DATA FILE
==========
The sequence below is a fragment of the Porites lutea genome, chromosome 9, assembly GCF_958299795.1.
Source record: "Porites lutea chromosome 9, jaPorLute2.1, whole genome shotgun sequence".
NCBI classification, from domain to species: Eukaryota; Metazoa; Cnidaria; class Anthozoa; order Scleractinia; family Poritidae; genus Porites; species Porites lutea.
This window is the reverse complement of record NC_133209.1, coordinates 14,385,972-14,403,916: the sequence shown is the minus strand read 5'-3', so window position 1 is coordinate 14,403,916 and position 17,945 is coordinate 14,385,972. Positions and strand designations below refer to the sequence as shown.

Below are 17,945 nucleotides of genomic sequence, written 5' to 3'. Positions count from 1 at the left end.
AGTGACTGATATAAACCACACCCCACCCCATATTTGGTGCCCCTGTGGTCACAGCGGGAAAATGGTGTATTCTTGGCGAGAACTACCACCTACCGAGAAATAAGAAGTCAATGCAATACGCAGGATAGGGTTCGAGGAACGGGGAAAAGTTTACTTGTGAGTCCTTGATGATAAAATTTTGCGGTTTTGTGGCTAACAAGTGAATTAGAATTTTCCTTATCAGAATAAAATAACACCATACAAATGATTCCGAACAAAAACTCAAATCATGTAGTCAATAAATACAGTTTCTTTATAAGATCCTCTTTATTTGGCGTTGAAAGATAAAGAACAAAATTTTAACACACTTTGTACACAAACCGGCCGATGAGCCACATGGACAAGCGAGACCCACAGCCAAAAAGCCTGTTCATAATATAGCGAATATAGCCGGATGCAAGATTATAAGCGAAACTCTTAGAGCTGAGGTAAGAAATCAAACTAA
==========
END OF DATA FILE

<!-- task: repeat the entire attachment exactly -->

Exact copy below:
The sequence below is a fragment of the Porites lutea genome, chromosome 9, assembly GCF_958299795.1.
Source record: "Porites lutea chromosome 9, jaPorLute2.1, whole genome shotgun sequence".
NCBI classification, from domain to species: Eukaryota; Metazoa; Cnidaria; class Anthozoa; order Scleractinia; family Poritidae; genus Porites; species Porites lutea.
This window is the reverse complement of record NC_133209.1, coordinates 14,385,972-14,403,916: the sequence shown is the minus strand read 5'-3', so window position 1 is coordinate 14,403,916 and position 17,945 is coordinate 14,385,972. Positions and strand designations below refer to the sequence as shown.

Below are 17,945 nucleotides of genomic sequence, written 5' to 3'. Positions count from 1 at the left end.
AGTGACTGATATAAACCACACCCCACCCCATATTTGGTGCCCCTGTGGTCACAGCGGGAAAATGGTGTATTCTTGGCGAGAACTACCACCTACCGAGAAATAAGAAGTCAATGCAATACGCAGGATAGGGTTCGAGGAACGGGGAAAAGTTTACTTGTGAGTCCTTGATGATAAAATTTTGCGGTTTTGTGGCTAACAAGTGAATTAGAATTTTCCTTATCAGAATAAAATAACACCATACAAATGATTCCGAACAAAAACTCAAATCATGTAGTCAATAAATACAGTTTCTTTATAAGATCCTCTTTATTTGGCGTTGAAAGATAAAGAACAAAATTTTAACACACTTTGTACACAAACCGGCCGATGAGCCACATGGACAAGCGAGACCCACAGCCAAAAAGCCTGTTCATAATATAGCGAATATAGCCGGATGCAAGATTATAAGCGAAACTCTTAGAGCTGAGGTAAGAAATCAAACTAA